5 Ways to Use Social Media and Find Your Next Job
So everyone keeps telling you to “use social media” to expand your job search. Great. But how, exactly, are you supposed to do that – in a way that doesn’t backfire on you? (Yes, you’re right to worry about the backfiring. Sudden heaps of chaotic tweets or endless streams of haphazardly composed emails do harm your prospects.)
Let me put it this way: even if you forget every tips I’ve shared, below, remember one concept. Your online presence is already portraying you in a certain way to prospective employers. So get it all under control. And make all necessary changes. Now.
Here are 5 Steps to help you do that.
1. Tidy up! Tidy everything up!
Ideally, you’ve completed a thorough job of housecleaning with your all of your social media and professional networking accounts before initiating any job search activities. But if you haven’t, now’s the time. By everything, I mean everything. Start with the names of your accounts. You need email, twitter, instagram and Facebook accounts and a LinkedIn profile with your name consistently displayed on all of them. These will be your professionally branded accounts. Retire or hide everything else, especially accounts that may, in any way, suggest a less than professional persona. More importantly, go through all content of all of your professionally branded accounts and scrub away everything that fails to support your professional goals. This includes posts, retweets, photos, videos. Everything.
2. Define your Professional Brand.
If this sounds intimidating, don’t let it scare you. If you answer the following 5 questions, you’ll have a solid sense of your own professional brand.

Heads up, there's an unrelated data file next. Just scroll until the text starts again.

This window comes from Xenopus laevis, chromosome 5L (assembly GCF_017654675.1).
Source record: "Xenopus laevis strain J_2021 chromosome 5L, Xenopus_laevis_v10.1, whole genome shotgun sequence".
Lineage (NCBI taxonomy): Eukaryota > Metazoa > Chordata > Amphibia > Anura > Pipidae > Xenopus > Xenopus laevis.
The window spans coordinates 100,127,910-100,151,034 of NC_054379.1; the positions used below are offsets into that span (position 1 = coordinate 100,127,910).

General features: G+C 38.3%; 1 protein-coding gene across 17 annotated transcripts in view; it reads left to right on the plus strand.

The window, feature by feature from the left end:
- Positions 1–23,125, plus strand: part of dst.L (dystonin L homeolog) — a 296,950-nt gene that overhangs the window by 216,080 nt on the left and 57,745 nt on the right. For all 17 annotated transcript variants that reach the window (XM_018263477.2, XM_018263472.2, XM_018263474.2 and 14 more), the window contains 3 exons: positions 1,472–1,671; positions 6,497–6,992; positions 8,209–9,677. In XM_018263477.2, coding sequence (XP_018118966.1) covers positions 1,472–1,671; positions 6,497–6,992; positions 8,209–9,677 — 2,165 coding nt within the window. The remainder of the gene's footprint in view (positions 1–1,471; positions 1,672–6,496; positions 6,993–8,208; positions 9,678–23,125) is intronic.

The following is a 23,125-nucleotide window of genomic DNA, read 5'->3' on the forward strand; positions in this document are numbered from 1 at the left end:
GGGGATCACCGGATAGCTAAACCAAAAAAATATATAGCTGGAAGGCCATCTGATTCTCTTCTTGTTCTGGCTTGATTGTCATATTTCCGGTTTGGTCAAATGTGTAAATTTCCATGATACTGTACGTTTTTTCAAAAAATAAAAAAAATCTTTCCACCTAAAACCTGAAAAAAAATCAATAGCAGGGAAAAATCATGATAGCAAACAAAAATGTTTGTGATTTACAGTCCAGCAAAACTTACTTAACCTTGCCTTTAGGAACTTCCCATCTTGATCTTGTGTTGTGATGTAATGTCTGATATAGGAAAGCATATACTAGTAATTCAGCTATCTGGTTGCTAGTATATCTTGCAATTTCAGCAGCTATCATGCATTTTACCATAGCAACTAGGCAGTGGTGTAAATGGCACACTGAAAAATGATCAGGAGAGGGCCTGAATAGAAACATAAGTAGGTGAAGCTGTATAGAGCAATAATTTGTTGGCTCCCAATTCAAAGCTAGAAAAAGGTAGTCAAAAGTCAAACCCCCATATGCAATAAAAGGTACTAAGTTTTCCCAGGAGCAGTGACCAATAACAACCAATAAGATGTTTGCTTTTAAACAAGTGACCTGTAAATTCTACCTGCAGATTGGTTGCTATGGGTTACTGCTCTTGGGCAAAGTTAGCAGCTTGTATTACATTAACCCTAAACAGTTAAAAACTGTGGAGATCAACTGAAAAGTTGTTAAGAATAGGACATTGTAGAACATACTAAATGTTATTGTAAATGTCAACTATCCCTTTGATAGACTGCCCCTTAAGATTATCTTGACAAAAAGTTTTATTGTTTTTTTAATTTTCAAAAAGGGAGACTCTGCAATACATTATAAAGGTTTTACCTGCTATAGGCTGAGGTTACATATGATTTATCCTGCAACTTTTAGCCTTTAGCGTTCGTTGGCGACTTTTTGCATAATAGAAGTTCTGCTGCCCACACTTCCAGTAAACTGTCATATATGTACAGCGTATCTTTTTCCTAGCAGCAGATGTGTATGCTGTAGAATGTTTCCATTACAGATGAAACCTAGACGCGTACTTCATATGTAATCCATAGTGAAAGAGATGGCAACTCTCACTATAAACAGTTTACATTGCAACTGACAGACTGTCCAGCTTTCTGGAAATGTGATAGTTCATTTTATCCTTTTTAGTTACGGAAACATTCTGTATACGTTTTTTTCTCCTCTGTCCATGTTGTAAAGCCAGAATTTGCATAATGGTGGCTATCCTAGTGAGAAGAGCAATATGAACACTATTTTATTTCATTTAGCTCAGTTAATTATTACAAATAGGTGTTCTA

What’s your ideal next job? Think in terms of all that matters most to you, including:
- Employer values
- Challenges you most enjoy taking on
- Work environment
- Future opportunities
- What are you really, truly best at?
- What do you want to grow into – or learn to do better?
- What kind of job do you know you never want to do?
- Name the 3-5 biggest successes you’ve ever delivered for an employer (or other stakeholder group).
3. Create a Social Media Content Strategy
Yep. That means that, even if you don’t want a job in marketing, you’re in a marketing job right now. Sticking closely to the preferences, needs, values and goals you outlined for yourself in Step 2, above, build better content and keep it posting. Find, read, curate and post interesting articles. Retweet work-appropriate tweets. Forward links to everyone on your professional network. If you’re a decent writing and you like writing, consider penning a few of your articles or essays. You’ll not only be educating yourself, you’ll be establishing yourself as an expert with an important point of view.
4. Continuously Expand your Network
All of the above activities make this a lot easier to do. As you transform your online presence into a powerful professional branding tool, use it to reach out to everyone in your extended social and professional networks – both past and present. Create an email distribution list for your job search and set a goal for growing that list with meaningful contacts. When initiating communication with someone with whom you’ve lost contact, don’t be coy. I can tell you from personal experience, there are few things as irritating as receiving an email from someone pretending they’re only trying to rekindle a friendship. I’m never bothered when a former colleague seeks my support as they face a career change. I am annoyed when they beat around the bush. Keep it positive, gracious and grateful. Make it clear that you’re considering a job change and spell out the kind of support you’re requesting.
5. Update Constantly
Your resume can remain fairly stable. But if you’re serious about this strategy, you’ll need to commit to regular updates of the content on your sites. That means posting, retweeting and emailing at least weekly. More often is better.
Is creating (and sustaining) a new social media strategy a lot of work? Sure. Is it worth it? Absolutely. And now that you’ve seen the steps broken down, you know you can do it. So get online and market yourself. Your future employer is waiting to hear about you.